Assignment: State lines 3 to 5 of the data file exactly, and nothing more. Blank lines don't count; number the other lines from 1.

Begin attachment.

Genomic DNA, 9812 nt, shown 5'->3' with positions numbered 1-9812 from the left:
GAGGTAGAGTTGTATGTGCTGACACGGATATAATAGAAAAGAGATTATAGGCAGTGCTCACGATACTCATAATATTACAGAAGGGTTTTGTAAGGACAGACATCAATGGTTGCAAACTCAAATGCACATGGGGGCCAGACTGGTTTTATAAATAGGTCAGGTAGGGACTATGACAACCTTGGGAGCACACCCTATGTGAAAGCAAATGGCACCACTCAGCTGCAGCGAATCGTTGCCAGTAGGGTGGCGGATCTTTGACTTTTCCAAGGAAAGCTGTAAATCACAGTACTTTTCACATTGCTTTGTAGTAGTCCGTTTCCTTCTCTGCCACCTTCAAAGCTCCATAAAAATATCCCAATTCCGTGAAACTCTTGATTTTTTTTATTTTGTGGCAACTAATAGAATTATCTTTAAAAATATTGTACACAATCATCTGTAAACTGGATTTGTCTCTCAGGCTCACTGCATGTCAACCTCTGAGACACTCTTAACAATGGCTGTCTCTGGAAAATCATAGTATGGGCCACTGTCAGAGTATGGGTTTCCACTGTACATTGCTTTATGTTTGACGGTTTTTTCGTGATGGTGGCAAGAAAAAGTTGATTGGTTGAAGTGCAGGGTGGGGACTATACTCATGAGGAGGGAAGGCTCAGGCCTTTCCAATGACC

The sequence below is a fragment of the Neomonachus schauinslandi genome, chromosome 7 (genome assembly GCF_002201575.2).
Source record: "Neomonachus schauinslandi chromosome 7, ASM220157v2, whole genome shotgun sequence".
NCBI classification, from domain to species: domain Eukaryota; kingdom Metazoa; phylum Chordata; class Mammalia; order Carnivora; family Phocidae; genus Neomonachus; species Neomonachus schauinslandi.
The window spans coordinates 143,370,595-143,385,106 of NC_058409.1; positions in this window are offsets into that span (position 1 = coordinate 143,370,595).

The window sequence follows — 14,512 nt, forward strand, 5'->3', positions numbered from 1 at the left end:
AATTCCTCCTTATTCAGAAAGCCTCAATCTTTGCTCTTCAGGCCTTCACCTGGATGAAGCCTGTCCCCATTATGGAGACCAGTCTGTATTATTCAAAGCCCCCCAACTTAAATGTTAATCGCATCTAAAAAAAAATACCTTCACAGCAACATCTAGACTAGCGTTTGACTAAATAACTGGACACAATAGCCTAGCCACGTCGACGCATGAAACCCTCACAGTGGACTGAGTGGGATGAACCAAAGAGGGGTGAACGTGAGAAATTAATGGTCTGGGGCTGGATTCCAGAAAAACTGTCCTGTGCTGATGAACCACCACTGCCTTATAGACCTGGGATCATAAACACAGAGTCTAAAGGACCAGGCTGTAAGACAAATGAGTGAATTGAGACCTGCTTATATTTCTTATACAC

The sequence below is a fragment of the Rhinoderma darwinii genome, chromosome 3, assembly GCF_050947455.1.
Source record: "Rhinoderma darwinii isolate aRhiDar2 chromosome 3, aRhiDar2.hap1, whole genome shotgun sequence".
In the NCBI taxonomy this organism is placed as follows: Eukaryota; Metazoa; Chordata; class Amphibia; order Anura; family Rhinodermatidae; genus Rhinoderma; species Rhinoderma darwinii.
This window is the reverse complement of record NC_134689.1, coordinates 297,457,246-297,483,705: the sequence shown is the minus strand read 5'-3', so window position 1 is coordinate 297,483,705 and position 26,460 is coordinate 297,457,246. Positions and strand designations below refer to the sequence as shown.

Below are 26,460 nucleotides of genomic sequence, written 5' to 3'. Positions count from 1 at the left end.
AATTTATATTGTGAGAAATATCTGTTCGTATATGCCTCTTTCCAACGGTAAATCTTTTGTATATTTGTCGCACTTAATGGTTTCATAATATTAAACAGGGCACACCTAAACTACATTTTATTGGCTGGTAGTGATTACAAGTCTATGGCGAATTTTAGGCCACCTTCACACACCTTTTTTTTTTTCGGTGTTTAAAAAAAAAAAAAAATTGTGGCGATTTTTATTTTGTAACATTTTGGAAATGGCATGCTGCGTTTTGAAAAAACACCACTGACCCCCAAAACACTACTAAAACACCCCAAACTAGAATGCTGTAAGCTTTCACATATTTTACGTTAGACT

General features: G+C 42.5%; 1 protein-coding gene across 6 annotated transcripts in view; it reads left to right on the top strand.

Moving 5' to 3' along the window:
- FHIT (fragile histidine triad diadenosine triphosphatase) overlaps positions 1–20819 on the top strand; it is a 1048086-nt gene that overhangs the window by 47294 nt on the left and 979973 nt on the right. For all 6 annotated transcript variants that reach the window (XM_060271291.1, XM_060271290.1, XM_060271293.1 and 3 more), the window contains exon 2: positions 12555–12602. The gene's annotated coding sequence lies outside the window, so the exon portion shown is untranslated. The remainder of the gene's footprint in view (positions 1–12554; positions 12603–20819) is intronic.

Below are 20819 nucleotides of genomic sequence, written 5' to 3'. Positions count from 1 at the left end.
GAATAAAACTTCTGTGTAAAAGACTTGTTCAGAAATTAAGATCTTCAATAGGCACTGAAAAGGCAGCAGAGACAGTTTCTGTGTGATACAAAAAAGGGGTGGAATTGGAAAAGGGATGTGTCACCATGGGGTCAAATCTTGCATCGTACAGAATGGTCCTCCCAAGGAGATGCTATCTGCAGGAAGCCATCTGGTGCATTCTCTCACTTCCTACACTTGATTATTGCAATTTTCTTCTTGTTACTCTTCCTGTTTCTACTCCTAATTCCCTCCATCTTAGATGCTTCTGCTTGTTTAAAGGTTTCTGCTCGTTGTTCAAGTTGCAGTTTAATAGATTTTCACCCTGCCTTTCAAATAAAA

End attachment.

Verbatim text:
The sequence below is a fragment of the Neomonachus schauinslandi genome, chromosome 7 (genome assembly GCF_002201575.2).
Source record: "Neomonachus schauinslandi chromosome 7, ASM220157v2, whole genome shotgun sequence".
NCBI classification, from domain to species: domain Eukaryota; kingdom Metazoa; phylum Chordata; class Mammalia; order Carnivora; family Phocidae; genus Neomonachus; species Neomonachus schauinslandi.